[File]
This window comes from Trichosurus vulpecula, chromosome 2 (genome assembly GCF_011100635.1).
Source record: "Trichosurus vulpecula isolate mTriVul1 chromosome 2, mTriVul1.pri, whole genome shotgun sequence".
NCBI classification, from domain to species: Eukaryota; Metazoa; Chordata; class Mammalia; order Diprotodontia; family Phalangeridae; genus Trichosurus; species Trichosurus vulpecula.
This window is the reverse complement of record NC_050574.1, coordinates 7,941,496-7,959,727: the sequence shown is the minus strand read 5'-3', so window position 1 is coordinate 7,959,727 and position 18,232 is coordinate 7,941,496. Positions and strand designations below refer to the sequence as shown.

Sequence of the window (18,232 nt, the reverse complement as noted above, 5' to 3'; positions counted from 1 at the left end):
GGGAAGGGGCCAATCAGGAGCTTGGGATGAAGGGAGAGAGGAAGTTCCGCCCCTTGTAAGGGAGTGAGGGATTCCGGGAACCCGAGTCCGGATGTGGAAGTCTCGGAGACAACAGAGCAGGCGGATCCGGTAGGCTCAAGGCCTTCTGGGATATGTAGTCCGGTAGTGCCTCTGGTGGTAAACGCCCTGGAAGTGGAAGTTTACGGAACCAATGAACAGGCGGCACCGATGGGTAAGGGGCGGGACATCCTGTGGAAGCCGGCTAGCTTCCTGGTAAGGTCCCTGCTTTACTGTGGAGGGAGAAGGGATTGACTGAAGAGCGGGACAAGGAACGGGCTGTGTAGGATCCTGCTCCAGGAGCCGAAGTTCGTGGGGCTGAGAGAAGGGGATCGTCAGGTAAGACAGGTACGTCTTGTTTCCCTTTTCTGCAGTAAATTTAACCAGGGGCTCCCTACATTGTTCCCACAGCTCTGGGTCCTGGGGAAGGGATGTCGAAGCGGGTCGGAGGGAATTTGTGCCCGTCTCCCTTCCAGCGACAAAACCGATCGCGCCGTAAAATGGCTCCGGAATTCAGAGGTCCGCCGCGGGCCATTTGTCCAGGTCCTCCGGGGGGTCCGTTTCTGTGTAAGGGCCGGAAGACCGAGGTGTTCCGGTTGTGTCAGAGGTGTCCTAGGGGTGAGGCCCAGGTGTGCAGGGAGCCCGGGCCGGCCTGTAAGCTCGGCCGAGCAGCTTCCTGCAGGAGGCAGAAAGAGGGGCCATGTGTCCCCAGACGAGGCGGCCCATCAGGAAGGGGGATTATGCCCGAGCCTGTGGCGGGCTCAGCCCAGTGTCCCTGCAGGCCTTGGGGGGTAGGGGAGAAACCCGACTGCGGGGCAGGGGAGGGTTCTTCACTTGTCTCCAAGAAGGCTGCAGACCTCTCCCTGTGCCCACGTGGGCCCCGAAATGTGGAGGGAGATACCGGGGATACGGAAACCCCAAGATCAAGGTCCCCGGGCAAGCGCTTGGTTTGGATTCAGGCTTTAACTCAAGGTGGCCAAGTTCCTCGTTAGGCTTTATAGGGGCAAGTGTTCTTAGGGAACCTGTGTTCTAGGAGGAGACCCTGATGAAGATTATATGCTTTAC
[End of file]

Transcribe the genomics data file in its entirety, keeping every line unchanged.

This window comes from Trichosurus vulpecula, chromosome 2 (genome assembly GCF_011100635.1).
Source record: "Trichosurus vulpecula isolate mTriVul1 chromosome 2, mTriVul1.pri, whole genome shotgun sequence".
NCBI classification, from domain to species: Eukaryota; Metazoa; Chordata; class Mammalia; order Diprotodontia; family Phalangeridae; genus Trichosurus; species Trichosurus vulpecula.
This window is the reverse complement of record NC_050574.1, coordinates 7,941,496-7,959,727: the sequence shown is the minus strand read 5'-3', so window position 1 is coordinate 7,959,727 and position 18,232 is coordinate 7,941,496. Positions and strand designations below refer to the sequence as shown.

Sequence of the window (18,232 nt, the reverse complement as noted above, 5' to 3'; positions counted from 1 at the left end):
GGGAAGGGGCCAATCAGGAGCTTGGGATGAAGGGAGAGAGGAAGTTCCGCCCCTTGTAAGGGAGTGAGGGATTCCGGGAACCCGAGTCCGGATGTGGAAGTCTCGGAGACAACAGAGCAGGCGGATCCGGTAGGCTCAAGGCCTTCTGGGATATGTAGTCCGGTAGTGCCTCTGGTGGTAAACGCCCTGGAAGTGGAAGTTTACGGAACCAATGAACAGGCGGCACCGATGGGTAAGGGGCGGGACATCCTGTGGAAGCCGGCTAGCTTCCTGGTAAGGTCCCTGCTTTACTGTGGAGGGAGAAGGGATTGACTGAAGAGCGGGACAAGGAACGGGCTGTGTAGGATCCTGCTCCAGGAGCCGAAGTTCGTGGGGCTGAGAGAAGGGGATCGTCAGGTAAGACAGGTACGTCTTGTTTCCCTTTTCTGCAGTAAATTTAACCAGGGGCTCCCTACATTGTTCCCACAGCTCTGGGTCCTGGGGAAGGGATGTCGAAGCGGGTCGGAGGGAATTTGTGCCCGTCTCCCTTCCAGCGACAAAACCGATCGCGCCGTAAAATGGCTCCGGAATTCAGAGGTCCGCCGCGGGCCATTTGTCCAGGTCCTCCGGGGGGTCCGTTTCTGTGTAAGGGCCGGAAGACCGAGGTGTTCCGGTTGTGTCAGAGGTGTCCTAGGGGTGAGGCCCAGGTGTGCAGGGAGCCCGGGCCGGCCTGTAAGCTCGGCCGAGCAGCTTCCTGCAGGAGGCAGAAAGAGGGGCCATGTGTCCCCAGACGAGGCGGCCCATCAGGAAGGGGGATTATGCCCGAGCCTGTGGCGGGCTCAGCCCAGTGTCCCTGCAGGCCTTGGGGGGTAGGGGAGAAACCCGACTGCGGGGCAGGGGAGGGTTCTTCACTTGTCTCCAAGAAGGCTGCAGACCTCTCCCTGTGCCCACGTGGGCCCCGAAATGTGGAGGGAGATACCGGGGATACGGAAACCCCAAGATCAAGGTCCCCGGGCAAGCGCTTGGTTTGGATTCAGGCTTTAACTCAAGGTGGCCAAGTTCCTCGTTAGGCTTTATAGGGGCAAGTGTTCTTAGGGAACCTGTGTTCTAGGAGGAGACCCTGATGAAGATTATATGCTTTAC